Acquisition lawyers say mandatory disclosure rule is opaque

New policy could turn into a legal land mine, as companies try to guess how regulators meant to define words such as “timely.”

A mandatory contractor disclosure rule that took effect late last year is proving difficult to decipher, according to procurement lawyers.

The new Federal Acquisition Regulation provision requires contractors to tell agency inspectors general as soon as there is "credible evidence" that the company or one of its employees has violated contracting regulations related to fraud, bribery, conflicts of interest, false claims or gratuity. But it is rife with complicated and often ambiguous terminology, according to attorneys with two major Washington law firms.

During a webinar on Tuesday, Reed Smith LLP attorneys Lorraine Campos and Steven Tibbets highlighted a list of terms that are not defined in the regulation, such as "full cooperation," "timely" and "credible evidence." While these terms have common-sense meanings, their legal definitions are vague, the attorneys said. For example, full cooperation includes providing timely and complete responses to government auditor or investigator requests for documents and access to employees with information, but a comprehensive definition is not provided.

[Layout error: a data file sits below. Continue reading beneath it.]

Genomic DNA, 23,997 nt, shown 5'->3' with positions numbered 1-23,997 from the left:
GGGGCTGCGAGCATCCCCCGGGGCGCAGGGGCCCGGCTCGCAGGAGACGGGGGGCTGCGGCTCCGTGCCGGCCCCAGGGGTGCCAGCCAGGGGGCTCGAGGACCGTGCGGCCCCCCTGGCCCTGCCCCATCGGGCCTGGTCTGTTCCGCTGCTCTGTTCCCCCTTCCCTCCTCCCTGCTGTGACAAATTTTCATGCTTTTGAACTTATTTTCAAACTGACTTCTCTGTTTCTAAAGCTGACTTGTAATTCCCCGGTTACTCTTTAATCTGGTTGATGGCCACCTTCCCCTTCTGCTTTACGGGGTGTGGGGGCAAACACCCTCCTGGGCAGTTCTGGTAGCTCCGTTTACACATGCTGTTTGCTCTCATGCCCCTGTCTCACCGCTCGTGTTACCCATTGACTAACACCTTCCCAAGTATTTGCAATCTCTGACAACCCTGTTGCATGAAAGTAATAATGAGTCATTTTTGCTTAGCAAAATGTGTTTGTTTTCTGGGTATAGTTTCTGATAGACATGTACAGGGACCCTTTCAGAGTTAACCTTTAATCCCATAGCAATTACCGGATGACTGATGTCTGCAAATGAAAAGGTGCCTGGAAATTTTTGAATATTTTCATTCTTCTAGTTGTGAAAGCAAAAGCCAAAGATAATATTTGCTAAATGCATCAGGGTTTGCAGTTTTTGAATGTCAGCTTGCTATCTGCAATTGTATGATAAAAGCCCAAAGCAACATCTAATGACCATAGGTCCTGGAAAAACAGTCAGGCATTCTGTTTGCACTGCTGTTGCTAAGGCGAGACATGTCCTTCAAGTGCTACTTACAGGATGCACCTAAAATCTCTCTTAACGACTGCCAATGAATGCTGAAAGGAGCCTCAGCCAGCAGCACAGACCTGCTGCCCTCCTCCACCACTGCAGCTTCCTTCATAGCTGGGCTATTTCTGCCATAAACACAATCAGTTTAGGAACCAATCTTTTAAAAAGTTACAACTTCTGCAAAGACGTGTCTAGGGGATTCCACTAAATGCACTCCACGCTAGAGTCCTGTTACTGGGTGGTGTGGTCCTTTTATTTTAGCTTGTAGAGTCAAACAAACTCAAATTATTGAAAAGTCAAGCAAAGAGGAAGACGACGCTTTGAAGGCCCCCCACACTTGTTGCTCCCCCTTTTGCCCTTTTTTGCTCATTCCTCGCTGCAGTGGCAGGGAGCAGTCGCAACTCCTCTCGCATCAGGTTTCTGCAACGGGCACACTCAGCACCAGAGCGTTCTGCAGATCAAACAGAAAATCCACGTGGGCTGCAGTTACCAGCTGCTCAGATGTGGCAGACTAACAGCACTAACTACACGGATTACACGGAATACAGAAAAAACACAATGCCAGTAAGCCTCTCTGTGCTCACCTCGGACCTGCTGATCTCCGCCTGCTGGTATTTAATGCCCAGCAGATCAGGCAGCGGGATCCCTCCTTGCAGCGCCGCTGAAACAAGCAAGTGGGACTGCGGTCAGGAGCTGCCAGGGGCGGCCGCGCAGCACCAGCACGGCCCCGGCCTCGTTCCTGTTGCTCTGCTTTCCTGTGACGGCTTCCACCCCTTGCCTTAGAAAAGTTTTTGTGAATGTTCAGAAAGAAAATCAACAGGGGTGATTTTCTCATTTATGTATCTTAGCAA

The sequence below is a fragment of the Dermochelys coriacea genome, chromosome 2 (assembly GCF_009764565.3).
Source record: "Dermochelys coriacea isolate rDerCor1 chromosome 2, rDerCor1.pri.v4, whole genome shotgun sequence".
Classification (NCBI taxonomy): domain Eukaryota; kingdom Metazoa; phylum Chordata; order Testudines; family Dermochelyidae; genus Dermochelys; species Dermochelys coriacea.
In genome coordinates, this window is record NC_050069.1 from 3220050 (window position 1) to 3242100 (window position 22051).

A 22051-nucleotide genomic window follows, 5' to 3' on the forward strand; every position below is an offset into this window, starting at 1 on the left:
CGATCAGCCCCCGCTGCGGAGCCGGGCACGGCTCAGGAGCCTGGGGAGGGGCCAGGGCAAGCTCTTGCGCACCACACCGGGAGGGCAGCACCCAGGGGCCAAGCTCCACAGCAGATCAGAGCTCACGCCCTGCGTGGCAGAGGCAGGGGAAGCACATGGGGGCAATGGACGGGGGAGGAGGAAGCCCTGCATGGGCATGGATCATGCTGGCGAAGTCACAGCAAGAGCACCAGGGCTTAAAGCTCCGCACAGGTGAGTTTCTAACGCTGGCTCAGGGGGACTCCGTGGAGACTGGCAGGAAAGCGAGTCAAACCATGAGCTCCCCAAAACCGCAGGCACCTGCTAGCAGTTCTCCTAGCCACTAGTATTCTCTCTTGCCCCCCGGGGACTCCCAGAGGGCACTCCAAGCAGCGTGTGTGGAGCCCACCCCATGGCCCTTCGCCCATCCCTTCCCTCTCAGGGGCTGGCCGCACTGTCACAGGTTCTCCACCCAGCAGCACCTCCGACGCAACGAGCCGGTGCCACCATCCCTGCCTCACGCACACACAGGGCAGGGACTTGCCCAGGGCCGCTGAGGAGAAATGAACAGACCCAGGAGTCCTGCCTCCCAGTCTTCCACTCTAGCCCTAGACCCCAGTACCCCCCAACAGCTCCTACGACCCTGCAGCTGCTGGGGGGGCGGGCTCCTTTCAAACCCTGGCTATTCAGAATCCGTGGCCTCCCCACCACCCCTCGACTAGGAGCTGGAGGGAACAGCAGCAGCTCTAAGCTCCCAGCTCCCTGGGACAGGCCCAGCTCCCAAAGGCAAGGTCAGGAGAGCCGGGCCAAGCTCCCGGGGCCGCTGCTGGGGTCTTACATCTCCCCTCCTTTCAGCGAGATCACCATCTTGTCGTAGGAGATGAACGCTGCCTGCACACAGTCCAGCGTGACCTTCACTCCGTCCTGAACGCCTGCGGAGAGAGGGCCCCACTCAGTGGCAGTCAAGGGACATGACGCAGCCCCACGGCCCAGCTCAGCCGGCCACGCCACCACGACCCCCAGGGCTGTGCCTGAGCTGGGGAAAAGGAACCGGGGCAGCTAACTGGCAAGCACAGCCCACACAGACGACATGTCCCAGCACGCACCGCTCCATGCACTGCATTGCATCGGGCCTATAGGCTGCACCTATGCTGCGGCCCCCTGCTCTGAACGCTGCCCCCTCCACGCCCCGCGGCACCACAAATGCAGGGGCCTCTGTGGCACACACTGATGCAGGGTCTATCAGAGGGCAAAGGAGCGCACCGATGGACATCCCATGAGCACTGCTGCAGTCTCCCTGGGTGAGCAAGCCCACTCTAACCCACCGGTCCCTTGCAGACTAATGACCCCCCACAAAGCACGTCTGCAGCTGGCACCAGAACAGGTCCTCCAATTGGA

The original draft of the rule required contractors to report violations when they had "reasonable grounds to believe" one had been committed. During the rule-making process that language was changed to mandate disclosure if there was "credible evidence" of a violation. But the final rule did not define credible evidence, leaving legal advisers to assume the change indicated regulators were willing to let contractors investigate allegations before reporting them to inspectors general. "The interesting thing is to dissect each one of those words, because each word is very important," said Robert Burton, former administrator of the Office of Management and Budget's Office of Federal Procurement Policy, now with Venable LLP, during a panel discussion hosted by the law firm on Thursday. "Basically terms are undefined."

Burton said many fellow procurement law experts are scouring Black's Law Dictionary and other textbooks for legal definitions of these terms, but most vary depending on the situation.

Contractors who knowingly fail to divulge violations and overpayments promptly are subject to debarment and suspension. Under the rule, companies must establish internal control systems to facilitate timely disclosure and cooperate fully with government agencies responsible for audit, investigative and corrective actions.

The key, Campos and Tibbets said, is to begin an investigation immediately upon discovering a potential violation and document the steps the company is taking to look into it before disclosure.

"We are moving from a discretionary, voluntary world to a mandatory compliance world," Burton said. "It's a fairly significant paradigm shift, which I think is why the FAR Council used the term 'sea change.' "

To help companies deal with this legal land mine, Reed Smith has produced a checklist for compliance, which includes ensuring companies have a written code of ethics available to employees engaged in government contracting and have established procedures for documenting the rationale for disclosing, or not disclosing, alleged violations.